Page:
Beyond this, It as not easy for the old people and rural population to carry out their official transaction in English. They needed more time to learn the new official language. They hated the idea of communicating in English as it was a foreign language. Thus, they were not ready to accommodate the new language.

6. Introduction of British judicial system

The new legal changes introduced by the English system of magistrates and abolished the old judicial system of the Dutch. This new system was greatly hate by the Dutch because it was unfamiliar to them, therefore its application caused a lot of inconveniences.

Also it was foreign and replaced the Dutch one which was part and parcel of Dutch cultural heritage, which the Boers were fully committed to preserve it.

7. Desire for freedom from British control

Taking the form of a mass migration into the interior of southern Africa, this was a search by dissatisfied Dutch-speaking colonists for a promised land where they would be ‘free and independent people’ in a ‘free and independent state.

British introduced their new types of administration which was seen as constraint to Dutch welfare, as they prohibited Dutch to expand any more land in the local people in interior. Moreover, Local Boer Government officials were replaced by British commissioners and magistrates appointed by the Governor.

8. Racial prejudice / discrimination

The Boers believed that, they were chosen race, God’s own people. Therefore, they had clear duty to God and mankind to preserve their tradition and culture. They had a responsibility to preserve their race by avoiding mixing with other races.

The great trek was therefore, regarded by the Boers as something which would provide them an opportunity to preserve the purity of their race and culture by founding a new home in a new country under their control. In joining the trek, they believed that, they were fulfilling God’s mission, to keep God’s race from contamination through intermixing with the inferior race.

THE EFFECTS OR IMPACTS OF THE BOER TREK

1. Rapid expansion of White settlements into the heart of the Southern Africa interior.

The Boers migrated interior of the Southern Africa where their anticipation was to establish new settlement as to avoid the direct control from British. Large number of Dutch moved to the interior of South Africa for example, some went to Natal region and others to Orange free state where they formed their independent states.

The interior was opened for European settlement. More and more Europeans went to settle in the interior of South Africa where they established large farms and ranches.

2. The establishment of the Boer Republics of the Natal, Orange Free State and the Transvaal.

After the movement from the Cape Dutch succeeded to establish new republican government in the interior like Orange Free State, Natal Republic and Transvaal these states were independent from British control.

In those states Dutch succeeded also to from new hybrid language known as Afrikaner language, a language that was a mixture of Dutch language, local language, French language and German language.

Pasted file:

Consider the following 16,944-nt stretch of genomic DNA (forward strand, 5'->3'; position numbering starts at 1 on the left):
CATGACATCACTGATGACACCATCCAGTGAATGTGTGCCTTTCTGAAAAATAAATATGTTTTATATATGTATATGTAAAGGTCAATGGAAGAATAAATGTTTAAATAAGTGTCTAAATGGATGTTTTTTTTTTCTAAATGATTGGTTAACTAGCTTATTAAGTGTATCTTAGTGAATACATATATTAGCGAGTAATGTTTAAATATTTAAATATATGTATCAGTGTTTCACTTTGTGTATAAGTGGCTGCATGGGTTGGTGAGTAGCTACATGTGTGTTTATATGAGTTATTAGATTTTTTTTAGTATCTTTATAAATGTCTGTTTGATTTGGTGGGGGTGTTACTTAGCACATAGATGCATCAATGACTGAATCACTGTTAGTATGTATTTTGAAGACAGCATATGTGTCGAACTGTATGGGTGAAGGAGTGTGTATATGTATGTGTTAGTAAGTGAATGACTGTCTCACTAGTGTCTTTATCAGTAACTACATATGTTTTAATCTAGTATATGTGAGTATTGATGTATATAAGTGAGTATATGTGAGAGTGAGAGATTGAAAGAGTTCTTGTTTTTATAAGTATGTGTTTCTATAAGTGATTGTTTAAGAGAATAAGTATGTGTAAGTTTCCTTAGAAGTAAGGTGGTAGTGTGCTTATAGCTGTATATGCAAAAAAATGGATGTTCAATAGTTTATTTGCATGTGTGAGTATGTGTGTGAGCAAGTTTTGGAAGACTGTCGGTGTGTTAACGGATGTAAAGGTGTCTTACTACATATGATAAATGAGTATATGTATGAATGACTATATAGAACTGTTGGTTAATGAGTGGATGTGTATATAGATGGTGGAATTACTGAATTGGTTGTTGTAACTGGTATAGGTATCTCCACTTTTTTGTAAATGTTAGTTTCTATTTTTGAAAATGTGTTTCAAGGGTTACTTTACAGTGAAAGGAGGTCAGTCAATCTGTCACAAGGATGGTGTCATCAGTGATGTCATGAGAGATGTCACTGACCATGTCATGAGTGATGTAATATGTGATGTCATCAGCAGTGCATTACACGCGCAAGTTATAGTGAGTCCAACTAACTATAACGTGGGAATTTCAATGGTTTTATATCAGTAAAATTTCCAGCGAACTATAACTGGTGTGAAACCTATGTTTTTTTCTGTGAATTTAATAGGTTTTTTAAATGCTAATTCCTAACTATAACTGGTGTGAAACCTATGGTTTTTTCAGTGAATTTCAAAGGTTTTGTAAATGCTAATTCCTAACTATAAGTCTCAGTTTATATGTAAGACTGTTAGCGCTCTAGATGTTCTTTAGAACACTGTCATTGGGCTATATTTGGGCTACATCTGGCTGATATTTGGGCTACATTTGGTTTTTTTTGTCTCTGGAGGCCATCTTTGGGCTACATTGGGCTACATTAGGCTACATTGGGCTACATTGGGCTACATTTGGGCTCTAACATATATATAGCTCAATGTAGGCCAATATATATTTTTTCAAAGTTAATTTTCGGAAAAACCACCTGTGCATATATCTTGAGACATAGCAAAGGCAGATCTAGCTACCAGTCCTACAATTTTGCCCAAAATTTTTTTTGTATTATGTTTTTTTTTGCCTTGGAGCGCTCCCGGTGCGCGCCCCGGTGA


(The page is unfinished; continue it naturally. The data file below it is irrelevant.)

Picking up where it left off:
These were independent self governed republics created by the Boers in the northern and eastern parts of South Africa. Several of these states were established after military defeats of the local population by the Boers who had superior weapons

3. Discovery of precious minerals in the interior

The most important were gold and diamond.  In 1867 diamond was discovered along the Vaal and Orange river. In 1886, gold was discovered in Witwatersrand. The discovery of these precious metals was responsible in transforming the economy of South Africa from an agricultural one to industrial one.

4. Annexation of indigenous land by Voortrekkers

Zulu land and other indigenous land for example were annexed massively by Dutch, the Dutch wanted to posses all the fertile land found in the interior. Therefore this situation led to the creation of landless people to the indigenous people, they only remained labourers to the Boer’s famers

5. Existence of apartheid based on racial segregation.

Having occupied and established themselves in the interior of South Africa, the Boers were forced to preserve their material interests. They had to maintain themselves as a strong united group by treating the Africans as their enemies to be eliminated or as their source of cheap labor.

The Boers regarded the British as imperialists threatening their cultural and economic interests. This hostility between the Boers and the British colonizers eventually resulted to violent clashes / armed conflicts, especially when the British wanted to annex the Boer republics.

6. Acquisition of firearms by African Kingdoms of the interior.

Boers brought firearms to the interior of South Africa whereby it was easy to reach at the hands of Chiefs of Kingdoms, these firearms was later used as a defense weapons against external enemies and sometimes in conquering the neighboring states.

7. Brought Spirit of Nationalism to Afrikaner nationalist.

British suppression was a lesson to Afrikaner nationalist whereby many Dutch accumulated a lot of grievances and claims against British due to their maltreatment. Therefore, this was a catalyst to Dutch in demanding their lost freedom; they began to fight for the independence from British government.

Generally, Boer Trek created misunderstanding between the British and the Boers due to the introduction of different systems of administration and different culture which interfere with other’s culture, for example introduction of Anglicization where by the Dutch had their own way of life especially religion system which was very different from that of British.